Feb 13, 2019

Top T-Mobile and Sprint executives defend merger to Democrats

Sprint executive chairman Marcelo Claure (L) and T-Mobile CEO John Legere. Photo: Saul Loeb/AFP/Getty Images

Executives from T-Mobile and Sprint defended their merger during a Wednesday hearing from critics who say that the $26 billion deal will cost customers more money and employees their jobs.

Why it matters: With Democrats in control of the House, the deal — which the companies argue will help America keep pace with foreign competitors on 5G — is under more scrutiny.

Details: T-Mobile CEO John Legere was aggressive in maintaining that costs would not go up for consumers and that the company would not employ fewer people after the merger than the two do now.

  • "Our opponents are wrong when they claim the merger will lead to higher prices," he said. "In fact, the opposite is true."
  • "Our critics are wrong about the impact on jobs," he added.

The big picture: Democrats' concerns about the impact of the merger ran the gamut.

  • Several lawmakers pushed the companies about how the planned merger would affect access for rural customers.
  • Lawmakers also said they were concerned that T-Mobile's plans to continue Sprint's Lifeline service, which subsidizes phone service for low-income people, were superficial. Legere said he was willing to make a commitment to the Lifeline program "in whatever form is needed."

What's next: The House Judiciary Committee had planned a hearing with the executives, but that was postponed — raising the prospect the executives will face another grilling from lawmakers in the future.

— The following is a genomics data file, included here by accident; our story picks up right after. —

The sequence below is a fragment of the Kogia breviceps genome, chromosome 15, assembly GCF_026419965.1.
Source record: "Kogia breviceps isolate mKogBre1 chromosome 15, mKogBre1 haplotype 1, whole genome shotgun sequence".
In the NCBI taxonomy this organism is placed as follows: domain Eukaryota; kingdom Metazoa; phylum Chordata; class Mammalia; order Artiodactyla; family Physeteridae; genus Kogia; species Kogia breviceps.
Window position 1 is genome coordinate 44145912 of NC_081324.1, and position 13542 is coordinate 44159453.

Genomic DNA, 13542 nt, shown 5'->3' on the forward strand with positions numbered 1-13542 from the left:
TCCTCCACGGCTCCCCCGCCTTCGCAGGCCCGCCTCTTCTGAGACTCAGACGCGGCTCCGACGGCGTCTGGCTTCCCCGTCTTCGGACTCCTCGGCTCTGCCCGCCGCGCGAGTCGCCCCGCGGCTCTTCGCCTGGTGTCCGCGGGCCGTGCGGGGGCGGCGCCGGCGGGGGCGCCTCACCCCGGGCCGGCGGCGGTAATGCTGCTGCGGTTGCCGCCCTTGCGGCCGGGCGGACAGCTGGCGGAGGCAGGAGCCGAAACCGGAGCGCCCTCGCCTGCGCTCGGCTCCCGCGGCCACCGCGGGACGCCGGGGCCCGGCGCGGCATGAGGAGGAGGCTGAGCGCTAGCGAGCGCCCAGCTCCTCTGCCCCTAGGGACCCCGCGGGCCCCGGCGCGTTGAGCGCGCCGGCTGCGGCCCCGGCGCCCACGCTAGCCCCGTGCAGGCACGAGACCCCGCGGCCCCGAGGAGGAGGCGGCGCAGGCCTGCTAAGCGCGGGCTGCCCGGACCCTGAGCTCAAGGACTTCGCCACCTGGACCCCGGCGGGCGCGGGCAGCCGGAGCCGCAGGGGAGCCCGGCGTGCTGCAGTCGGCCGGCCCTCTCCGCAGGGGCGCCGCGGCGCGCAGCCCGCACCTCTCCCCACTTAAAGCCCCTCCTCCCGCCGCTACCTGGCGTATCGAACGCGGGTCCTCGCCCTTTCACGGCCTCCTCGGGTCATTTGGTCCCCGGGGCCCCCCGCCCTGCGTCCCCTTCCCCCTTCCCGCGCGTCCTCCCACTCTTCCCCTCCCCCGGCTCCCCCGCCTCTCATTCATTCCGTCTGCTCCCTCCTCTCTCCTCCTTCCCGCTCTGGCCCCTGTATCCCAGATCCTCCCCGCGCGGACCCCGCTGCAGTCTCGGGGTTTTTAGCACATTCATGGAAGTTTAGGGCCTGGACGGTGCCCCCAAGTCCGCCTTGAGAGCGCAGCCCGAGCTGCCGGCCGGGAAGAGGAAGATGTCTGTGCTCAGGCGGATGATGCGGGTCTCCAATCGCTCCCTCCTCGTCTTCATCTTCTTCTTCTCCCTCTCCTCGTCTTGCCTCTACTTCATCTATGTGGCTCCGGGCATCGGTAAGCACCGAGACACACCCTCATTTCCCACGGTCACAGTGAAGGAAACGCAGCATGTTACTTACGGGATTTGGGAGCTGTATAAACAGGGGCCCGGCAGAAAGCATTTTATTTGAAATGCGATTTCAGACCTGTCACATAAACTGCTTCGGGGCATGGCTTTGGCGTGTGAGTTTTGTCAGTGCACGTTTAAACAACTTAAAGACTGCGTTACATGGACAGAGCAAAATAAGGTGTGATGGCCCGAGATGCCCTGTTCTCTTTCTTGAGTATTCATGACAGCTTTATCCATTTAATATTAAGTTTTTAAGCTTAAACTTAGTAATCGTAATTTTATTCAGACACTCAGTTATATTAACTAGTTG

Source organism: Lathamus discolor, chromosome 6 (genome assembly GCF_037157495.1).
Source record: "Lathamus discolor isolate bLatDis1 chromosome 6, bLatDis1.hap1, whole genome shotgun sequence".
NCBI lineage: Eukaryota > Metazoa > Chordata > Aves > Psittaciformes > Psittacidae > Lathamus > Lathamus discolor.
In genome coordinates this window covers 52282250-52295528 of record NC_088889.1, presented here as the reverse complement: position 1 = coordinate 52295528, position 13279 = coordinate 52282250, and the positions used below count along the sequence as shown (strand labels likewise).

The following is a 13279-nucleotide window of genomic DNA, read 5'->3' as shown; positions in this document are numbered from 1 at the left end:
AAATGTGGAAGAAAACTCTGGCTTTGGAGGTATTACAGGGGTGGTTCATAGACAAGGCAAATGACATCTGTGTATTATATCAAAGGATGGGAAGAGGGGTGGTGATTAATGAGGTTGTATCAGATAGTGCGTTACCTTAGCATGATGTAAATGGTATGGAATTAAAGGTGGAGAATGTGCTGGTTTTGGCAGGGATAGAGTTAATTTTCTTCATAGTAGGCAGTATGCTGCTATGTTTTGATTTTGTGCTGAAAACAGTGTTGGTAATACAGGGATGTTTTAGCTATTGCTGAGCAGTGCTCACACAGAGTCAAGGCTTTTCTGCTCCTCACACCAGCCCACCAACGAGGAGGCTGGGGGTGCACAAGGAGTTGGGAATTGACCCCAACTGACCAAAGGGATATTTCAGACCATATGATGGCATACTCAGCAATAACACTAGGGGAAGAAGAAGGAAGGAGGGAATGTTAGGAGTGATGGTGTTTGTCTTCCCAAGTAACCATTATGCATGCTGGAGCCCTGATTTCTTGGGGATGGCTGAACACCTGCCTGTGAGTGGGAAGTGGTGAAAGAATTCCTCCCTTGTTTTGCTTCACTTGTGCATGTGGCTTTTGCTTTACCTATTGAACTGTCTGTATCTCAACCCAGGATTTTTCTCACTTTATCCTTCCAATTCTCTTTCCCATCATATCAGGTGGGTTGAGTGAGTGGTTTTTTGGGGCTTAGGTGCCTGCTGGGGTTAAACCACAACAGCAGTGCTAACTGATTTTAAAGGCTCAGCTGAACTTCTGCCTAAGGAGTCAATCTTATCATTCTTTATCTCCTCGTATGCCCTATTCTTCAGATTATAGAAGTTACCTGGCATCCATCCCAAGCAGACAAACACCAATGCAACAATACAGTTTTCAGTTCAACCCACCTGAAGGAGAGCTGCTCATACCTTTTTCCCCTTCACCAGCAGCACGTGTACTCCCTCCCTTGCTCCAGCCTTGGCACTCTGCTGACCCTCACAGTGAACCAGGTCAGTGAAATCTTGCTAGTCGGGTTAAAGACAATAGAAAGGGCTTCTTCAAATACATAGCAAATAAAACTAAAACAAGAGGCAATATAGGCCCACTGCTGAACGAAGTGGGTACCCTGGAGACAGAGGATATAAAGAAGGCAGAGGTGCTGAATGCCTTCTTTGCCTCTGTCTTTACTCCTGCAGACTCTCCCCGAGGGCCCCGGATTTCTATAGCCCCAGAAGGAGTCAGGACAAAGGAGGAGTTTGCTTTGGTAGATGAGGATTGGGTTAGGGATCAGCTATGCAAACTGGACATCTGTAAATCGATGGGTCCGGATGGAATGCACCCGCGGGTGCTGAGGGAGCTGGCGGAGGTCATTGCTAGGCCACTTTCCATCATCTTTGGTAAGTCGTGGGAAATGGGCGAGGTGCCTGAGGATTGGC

The bottom line: Congress has no say in merger approvals. Whether the deal goes through is up to the Department of Justice, Federal Communications Commission and state regulators.

Go deeper: Fight heats up over T-Mobile's $26 billion deal with Sprint

Go deeper

White House recommends Americans wear masks in public

New Yorker wearing a homemade face covering. Photo: Selcuk Acar/NurPhoto via Getty Images

The White House announced that the CDC is recommending Americans wear cloth masks or face coverings in public to help stop the spread of the coronavirus, President Trump said at a press briefing on Friday — emphasizing the guidance is "voluntary."

Why it matters: The use of face coverings could stop people who have the virus, whether they have symptoms or not, from spreading it further when they go out in public.

Trump calls to fill up more places with oil

President Trump is calling on the Energy Department to find more places to store oil, in the wake of rock-bottom prices and an ensuing economic collapse of the sector itself.

Driving the news: Trump’s comments came Friday during a televised portion of a meeting he hosted with industry CEOs to discuss ways to help the sector. It’s reeling from a historic drop-off in demand with the world shutting down to slow the spread of the coronavirus.

Coronavirus dashboard

Illustration: Sarah Grillo/Axios

  1. Global: Total confirmed cases as of 4:30 p.m. ET: 1,083,084 — Total deaths: 58,243 — Total recoveries: 225,422Map.
  2. U.S.: Total confirmed cases as of 4:30 p.m. ET: 266,671 — Total deaths: 6,921 — Total recoveries: 9,445Map.
  3. 2020 latest: Wisconsin governor calls for last-minute primary election delay.
  4. Oil latest: The amount of gasoline American drivers are consuming dropped to levels not seen in more than 25 years, government data shows.
  5. Business updates: America's small business bailout is off to a bad start.
  6. U.S.S. Theodore Roosevelt: Senators call for independent investigation into firing of Navy captain.
  7. What should I do? Answers about the virus from Axios expertsWhat to know about social distancingQ&A: Minimizing your coronavirus risk.
  8. Other resources: CDC on how to avoid the virus, what to do if you get it.

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